North Mirror Lake Trail is a much more open trail, but not necessarily an easier one. I was relieved to find that I could easily see out into the wilderness, which made me feel more comfortable about a potential bear encounter. We started our day by climbing to the trail summit that overlooks the Lake of the Clouds. When the fog rolls in, it appears to be resting on the lake. On our way down into the forest, we scouted out campsites and picked the perfect plot that we’d return to that evening.
North Mirror Lake Trail is a stunning trek that passes by a large ravine with a spectacular, rocky waterfall where we first stopped to rest. At this point, we were finding our confidence and getting used to the taste of the lake water we had filtered into our Camelbaks. We reflected on how afraid I was the day before, and how silly it all felt in comparison to the views we were taking in that day.
The trail continued to amaze us as we approached the end of the trail and arrived at Mirror Lake– a crystal clear body of water that, as its name suggests, reflected the beauty of the wild. Once again, my expectations were proven wrong. The night before, I was dead set on thinking our trip was ruined all because we weren’t able to pitch our tent. Now, I was sitting on a mountaintop, unable to tell where the water ended and the sky began.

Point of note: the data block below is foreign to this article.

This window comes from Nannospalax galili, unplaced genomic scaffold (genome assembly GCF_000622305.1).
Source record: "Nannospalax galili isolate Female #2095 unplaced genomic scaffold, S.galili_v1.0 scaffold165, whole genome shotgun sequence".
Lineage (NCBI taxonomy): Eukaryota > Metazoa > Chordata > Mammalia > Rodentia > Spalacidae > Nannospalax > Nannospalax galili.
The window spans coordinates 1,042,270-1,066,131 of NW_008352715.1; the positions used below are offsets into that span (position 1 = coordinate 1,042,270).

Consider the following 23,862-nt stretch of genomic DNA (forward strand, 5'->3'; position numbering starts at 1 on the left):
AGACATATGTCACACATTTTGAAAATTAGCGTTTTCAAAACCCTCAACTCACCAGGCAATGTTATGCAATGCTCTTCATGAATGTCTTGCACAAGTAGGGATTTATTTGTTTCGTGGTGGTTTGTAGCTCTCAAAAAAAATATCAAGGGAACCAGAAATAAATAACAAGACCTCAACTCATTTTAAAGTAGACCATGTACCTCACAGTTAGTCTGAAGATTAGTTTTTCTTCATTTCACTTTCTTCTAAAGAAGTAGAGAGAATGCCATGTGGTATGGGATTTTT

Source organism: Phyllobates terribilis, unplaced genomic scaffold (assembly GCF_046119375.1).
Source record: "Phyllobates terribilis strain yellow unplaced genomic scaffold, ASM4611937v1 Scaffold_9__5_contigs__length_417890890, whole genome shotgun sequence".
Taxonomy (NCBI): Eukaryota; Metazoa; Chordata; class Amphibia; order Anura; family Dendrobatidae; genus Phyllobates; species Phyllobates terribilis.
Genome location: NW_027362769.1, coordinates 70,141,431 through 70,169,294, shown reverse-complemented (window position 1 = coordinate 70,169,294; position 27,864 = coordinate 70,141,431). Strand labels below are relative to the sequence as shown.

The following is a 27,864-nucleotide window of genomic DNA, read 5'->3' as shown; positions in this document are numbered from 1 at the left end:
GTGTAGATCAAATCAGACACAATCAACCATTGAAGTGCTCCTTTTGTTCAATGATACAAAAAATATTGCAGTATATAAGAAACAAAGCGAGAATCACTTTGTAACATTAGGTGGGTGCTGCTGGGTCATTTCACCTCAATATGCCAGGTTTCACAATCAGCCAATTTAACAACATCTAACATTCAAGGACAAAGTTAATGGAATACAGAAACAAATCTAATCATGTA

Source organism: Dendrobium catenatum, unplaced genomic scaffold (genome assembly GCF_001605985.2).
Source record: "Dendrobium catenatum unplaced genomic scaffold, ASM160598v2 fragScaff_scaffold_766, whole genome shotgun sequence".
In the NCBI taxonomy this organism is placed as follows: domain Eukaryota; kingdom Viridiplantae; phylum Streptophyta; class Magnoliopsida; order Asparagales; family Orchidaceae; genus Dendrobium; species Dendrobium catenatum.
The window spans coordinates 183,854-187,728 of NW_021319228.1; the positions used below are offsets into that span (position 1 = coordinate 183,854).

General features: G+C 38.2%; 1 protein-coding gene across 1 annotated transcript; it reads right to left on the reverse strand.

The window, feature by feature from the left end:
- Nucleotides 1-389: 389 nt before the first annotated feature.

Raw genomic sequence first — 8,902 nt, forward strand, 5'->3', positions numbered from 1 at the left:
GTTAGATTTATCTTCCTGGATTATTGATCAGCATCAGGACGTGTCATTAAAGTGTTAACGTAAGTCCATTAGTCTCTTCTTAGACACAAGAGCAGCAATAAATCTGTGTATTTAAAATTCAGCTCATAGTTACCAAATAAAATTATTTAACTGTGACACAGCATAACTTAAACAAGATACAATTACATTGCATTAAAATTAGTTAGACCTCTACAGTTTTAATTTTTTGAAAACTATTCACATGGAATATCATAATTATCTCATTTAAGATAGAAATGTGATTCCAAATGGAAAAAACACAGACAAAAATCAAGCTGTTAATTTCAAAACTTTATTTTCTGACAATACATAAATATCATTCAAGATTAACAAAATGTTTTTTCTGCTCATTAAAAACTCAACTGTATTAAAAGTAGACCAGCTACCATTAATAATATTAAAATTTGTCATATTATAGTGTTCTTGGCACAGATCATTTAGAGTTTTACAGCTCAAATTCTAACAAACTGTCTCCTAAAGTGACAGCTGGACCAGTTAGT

Heading back to the campsite, a deer flicked its white tail and watched us with wide eyes as we drifted past. We arrived back to camp at promptly 4 pm– plenty of time, we thought, to snag our site and relax for the evening.
Except we were wrong. The camp was somehow filled with people. Twenty bodies flooded the three campsites, including the one that we had set our hearts on that morning. Frustrated, I insisted that we head back to the car. As we trudged up the mountainside, resigned to the fact that we would once again be Jeep camping, we stumbled on a forgotten campsite that overlooked the trail. Relieved, we set up camp and quickly kicked back in the hammock. Another doe meandered into our campsite, unafraid. We were finally experiencing the night we had hoped for.
We settled into bed with the sunset that night, unable to keep our eyes open. At 2:00 AM, however, we were rudely awakened by a downpour of rain. By morning, our tent was saturated. Evidently, the rainstorm that was forecasted for our last day had decided to come early. By this point in our trip, we knew to expect nothing and just go with the flow. We packed up early.
At daybreak, we trekked up to the car. Our campsite saga ended up being a best-case scenario, being so close to the trail head. Rather than continuing to hike in the rain, we drove to the east side of the UP to see the Pictured Rocks of Lake Superior. Miraculously, by the way, the check engine light was off!
Looking over the sandstone cliffs and waterfalls, we reminisced about how our expectations had been continuously challenged over the two days. John Muir once said, “In every walk with nature one receives far more than he seeks.” Our Michigan backpacking trip was no exception.
I learned that life will never match my lofty expectations. Resisting what presents in my life only leads to fear and frustration. When I let go of the expectations I set for my life, I ease into the flow of adventure, and find my joy.
What lessons have you learned about letting go?